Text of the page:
Asia petrochemical shares mixed as US-China trade war begins

Source: ICIS News


SINGAPORE (ICIS)--Shares of major petrochemical companies in Asia were mixed on Friday afternoon amid concerns that an outright trade war between the world’s two biggest economies has begun.

China’s Ministry of Commerce said the US has just launched the “largest trade war in economic history”, when the latter’s tariffs on $34bn worth of Chinese goods took effect at midday, noting that China will be forced to retaliate.

At 05:15 GMT, South Korea’s Lotte Chemical was up by 0.76%, while LG Chem rose by 0.78% as the key Korea Stock Exchange KOSPI Index rose by 0.92% to 2,278.31.

In Hong Kong, Chinese state-owned refining and chemicals giant Sinopec Shanghai Petrochemicals was 1.07% lower, while PetroChina was up by 0.70%.

In Taiwan, Formosa Petrochemical Corp (FPCC) was 2.52% lower, while Nan Ya Plastics was down by 1.02%.

In southeast Asia, PETRONAS Chemicals Group (PCG) slipped by 0.24% in Malaysia, while oleochemicals producer Olam International was down by 0.47% in Singapore.

In Japan, Asahi Kasei was up 1.29% and Mitsubishi Chemical up 2.20% as the Nikkei 225 benchmark was up by 1.29% at 21,823.89.

The US move was in violation of the World Trade Organisation (WTO) rules, the Chinese ministry said in a statement.

“China promised not to shoot the first shot, but in order to safeguard the core interests of the state and the interests of the masses, it had to be forced to make the necessary counter attack,” the MOC said.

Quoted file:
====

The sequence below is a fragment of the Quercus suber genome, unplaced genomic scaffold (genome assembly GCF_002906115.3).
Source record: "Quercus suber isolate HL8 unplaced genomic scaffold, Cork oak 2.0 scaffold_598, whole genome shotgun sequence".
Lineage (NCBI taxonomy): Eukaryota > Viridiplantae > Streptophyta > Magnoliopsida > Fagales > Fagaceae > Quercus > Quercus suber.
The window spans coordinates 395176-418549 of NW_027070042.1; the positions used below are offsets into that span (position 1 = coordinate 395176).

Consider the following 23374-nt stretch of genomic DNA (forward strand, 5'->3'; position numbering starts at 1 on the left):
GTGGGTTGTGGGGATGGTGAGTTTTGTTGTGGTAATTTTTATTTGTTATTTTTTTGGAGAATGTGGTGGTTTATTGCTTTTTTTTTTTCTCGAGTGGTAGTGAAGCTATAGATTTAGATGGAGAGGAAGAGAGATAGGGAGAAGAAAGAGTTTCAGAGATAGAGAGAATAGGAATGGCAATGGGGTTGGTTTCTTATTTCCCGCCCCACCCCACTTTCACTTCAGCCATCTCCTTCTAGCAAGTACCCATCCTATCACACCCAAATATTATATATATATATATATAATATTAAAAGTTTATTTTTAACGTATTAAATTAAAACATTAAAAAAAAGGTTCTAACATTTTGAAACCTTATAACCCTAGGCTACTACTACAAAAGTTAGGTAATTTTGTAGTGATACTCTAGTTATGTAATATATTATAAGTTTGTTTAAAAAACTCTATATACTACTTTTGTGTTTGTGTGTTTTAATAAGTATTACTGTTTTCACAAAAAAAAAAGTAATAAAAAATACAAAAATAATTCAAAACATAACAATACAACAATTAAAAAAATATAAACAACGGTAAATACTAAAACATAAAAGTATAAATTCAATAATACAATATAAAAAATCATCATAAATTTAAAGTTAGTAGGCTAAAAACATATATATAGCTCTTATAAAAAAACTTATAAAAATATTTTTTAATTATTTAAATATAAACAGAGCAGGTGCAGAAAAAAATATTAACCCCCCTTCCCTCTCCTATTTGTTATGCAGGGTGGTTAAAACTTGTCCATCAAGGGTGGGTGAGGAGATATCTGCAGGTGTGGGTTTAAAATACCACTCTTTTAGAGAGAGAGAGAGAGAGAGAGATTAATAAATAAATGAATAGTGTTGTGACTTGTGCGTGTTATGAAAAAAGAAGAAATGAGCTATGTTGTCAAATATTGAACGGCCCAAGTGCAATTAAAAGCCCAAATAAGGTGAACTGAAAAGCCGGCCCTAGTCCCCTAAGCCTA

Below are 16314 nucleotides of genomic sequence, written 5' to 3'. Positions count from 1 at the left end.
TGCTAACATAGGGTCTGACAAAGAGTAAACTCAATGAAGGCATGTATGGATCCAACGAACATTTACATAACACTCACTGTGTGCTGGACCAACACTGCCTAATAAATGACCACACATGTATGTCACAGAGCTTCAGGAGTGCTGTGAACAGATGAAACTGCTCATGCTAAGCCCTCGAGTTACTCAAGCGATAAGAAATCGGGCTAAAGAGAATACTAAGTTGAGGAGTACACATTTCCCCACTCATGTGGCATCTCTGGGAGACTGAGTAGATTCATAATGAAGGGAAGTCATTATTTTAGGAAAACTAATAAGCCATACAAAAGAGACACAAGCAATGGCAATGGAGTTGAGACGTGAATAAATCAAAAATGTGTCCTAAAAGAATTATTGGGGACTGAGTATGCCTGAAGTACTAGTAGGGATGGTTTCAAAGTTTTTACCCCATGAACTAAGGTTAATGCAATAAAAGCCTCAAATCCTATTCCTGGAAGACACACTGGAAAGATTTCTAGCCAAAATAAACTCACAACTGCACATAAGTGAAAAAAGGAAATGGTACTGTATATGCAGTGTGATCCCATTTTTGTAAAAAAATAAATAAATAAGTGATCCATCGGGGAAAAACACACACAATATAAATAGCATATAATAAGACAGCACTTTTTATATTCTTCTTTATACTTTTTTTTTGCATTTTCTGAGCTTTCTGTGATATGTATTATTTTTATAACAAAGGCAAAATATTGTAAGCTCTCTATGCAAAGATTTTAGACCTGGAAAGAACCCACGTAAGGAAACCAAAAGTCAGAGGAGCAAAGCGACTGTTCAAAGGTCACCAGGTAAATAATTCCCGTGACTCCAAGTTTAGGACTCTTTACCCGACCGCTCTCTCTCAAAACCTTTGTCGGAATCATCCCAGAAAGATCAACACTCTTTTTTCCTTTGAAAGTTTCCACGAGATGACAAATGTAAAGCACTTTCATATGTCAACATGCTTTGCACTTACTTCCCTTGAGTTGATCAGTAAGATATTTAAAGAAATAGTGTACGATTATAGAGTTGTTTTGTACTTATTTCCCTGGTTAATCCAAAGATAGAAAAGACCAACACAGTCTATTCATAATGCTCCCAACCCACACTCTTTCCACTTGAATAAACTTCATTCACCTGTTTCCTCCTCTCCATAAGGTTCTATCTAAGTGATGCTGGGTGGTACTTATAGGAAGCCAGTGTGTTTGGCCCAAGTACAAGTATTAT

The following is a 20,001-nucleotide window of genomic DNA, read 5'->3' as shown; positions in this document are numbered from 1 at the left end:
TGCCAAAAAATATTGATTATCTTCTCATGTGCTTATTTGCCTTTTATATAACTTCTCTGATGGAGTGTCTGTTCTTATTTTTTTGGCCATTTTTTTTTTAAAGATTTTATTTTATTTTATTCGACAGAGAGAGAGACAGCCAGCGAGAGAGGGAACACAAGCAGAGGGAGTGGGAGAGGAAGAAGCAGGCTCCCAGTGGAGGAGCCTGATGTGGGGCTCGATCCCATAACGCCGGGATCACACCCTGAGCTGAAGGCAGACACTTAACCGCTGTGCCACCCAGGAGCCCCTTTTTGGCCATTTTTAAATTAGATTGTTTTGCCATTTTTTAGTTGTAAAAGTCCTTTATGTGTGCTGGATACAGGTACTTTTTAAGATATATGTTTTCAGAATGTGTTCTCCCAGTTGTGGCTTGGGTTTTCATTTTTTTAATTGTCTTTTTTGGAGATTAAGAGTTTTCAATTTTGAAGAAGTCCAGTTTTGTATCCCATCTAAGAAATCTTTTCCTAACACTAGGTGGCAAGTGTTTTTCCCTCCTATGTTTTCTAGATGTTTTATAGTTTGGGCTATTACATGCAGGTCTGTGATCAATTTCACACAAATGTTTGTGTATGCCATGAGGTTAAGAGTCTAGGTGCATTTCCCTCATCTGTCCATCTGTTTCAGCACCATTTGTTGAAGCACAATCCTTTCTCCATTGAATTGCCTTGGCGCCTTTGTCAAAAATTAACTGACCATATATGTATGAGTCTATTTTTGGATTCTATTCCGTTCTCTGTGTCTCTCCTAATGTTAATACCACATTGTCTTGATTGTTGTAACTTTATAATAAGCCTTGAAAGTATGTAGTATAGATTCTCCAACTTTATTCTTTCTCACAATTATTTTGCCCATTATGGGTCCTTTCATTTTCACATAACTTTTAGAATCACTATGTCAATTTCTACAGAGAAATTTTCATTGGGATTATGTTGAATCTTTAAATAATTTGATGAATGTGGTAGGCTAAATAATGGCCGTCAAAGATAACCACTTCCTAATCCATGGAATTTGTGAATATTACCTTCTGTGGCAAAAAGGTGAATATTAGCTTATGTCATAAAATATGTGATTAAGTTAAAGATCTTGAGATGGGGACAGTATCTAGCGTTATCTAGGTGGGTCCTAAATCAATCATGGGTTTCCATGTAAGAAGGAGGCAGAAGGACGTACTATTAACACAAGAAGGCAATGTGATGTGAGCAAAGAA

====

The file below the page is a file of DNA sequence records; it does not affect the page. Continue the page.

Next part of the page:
“We will inform the WTO in a timely manner about the relevant circumstances and work together with other countries to safeguard free trade and multilateral institutions,” it said.

The US tariffs on the initial $34bn Chinese goods were implemented from 00:01 Washington time (04:01 GMT) on Friday. US President Donald Trump said late on Thursday that another round of US tariffs on additional $16bn worth of Chinese goods are expected to go into effect in two weeks.

Further tariffs could be imposed on up to $500bn more Chinese goods in subsequent rounds, Reuters reported, quoting Trump.

“You have another 16 (billion dollars) in two weeks, and then, as you know, we have $200 billion in abeyance and then after the $200 billion, we have $300 billion in abeyance. Ok? So we have 50 plus 200 plus almost 300,” Trump was quoted as saying to reporters aboard Air Force One on Thursday.

In mid-June, Trump had said that the US is looking at imposing tariffs on additional $200bn worth of Chinese goods, which would cover a huge swath of chemical and petrochemical products.

Based on the minutes meeting released by the US Federal Bank’s Federal Open Market Committee (FOMC) early in the week week, “many district contacts expressed concern about trade policy with some indicating that plans for capital spending had been scaled back or postponed as a result of uncertainty over trade policy”.

“Participants noted that uncertainty and risks associated with trade policy has intensified and were concerned that these could have adverse impact on business sentiments and investment spending,” the committee noted.

Additional reporting by Pearl Bantillo and Fanny Zhang

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